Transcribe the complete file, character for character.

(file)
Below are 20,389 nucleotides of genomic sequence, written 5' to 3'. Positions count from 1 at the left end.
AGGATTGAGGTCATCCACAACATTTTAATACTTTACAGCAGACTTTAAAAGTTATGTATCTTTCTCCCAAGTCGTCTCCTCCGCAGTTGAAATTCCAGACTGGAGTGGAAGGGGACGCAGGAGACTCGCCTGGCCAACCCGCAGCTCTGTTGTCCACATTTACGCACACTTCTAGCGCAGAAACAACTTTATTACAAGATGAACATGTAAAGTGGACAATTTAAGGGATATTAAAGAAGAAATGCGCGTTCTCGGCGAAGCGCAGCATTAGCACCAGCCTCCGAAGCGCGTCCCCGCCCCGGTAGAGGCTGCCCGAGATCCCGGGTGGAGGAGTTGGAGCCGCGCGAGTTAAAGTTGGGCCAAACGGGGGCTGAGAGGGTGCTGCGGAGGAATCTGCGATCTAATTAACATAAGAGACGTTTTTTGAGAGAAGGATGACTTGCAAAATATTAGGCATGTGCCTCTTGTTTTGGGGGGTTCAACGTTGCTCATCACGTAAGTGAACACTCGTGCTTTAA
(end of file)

Below are 20,389 nucleotides of genomic sequence, written 5' to 3'. Positions count from 1 at the left end.
AGGATTGAGGTCATCCACAACATTTTAATACTTTACAGCAGACTTTAAAAGTTATGTATCTTTCTCCCAAGTCGTCTCCTCCGCAGTTGAAATTCCAGACTGGAGTGGAAGGGGACGCAGGAGACTCGCCTGGCCAACCCGCAGCTCTGTTGTCCACATTTACGCACACTTCTAGCGCAGAAACAACTTTATTACAAGATGAACATGTAAAGTGGACAATTTAAGGGATATTAAAGAAGAAATGCGCGTTCTCGGCGAAGCGCAGCATTAGCACCAGCCTCCGAAGCGCGTCCCCGCCCCGGTAGAGGCTGCCCGAGATCCCGGGTGGAGGAGTTGGAGCCGCGCGAGTTAAAGTTGGGCCAAACGGGGGCTGAGAGGGTGCTGCGGAGGAATCTGCGATCTAATTAACATAAGAGACGTTTTTTGAGAGAAGGATGACTTGCAAAATATTAGGCATGTGCCTCTTGTTTTGGGGGGTTCAACGTTGCTCATCACGTAAGTGAACACTCGTGCTTTAA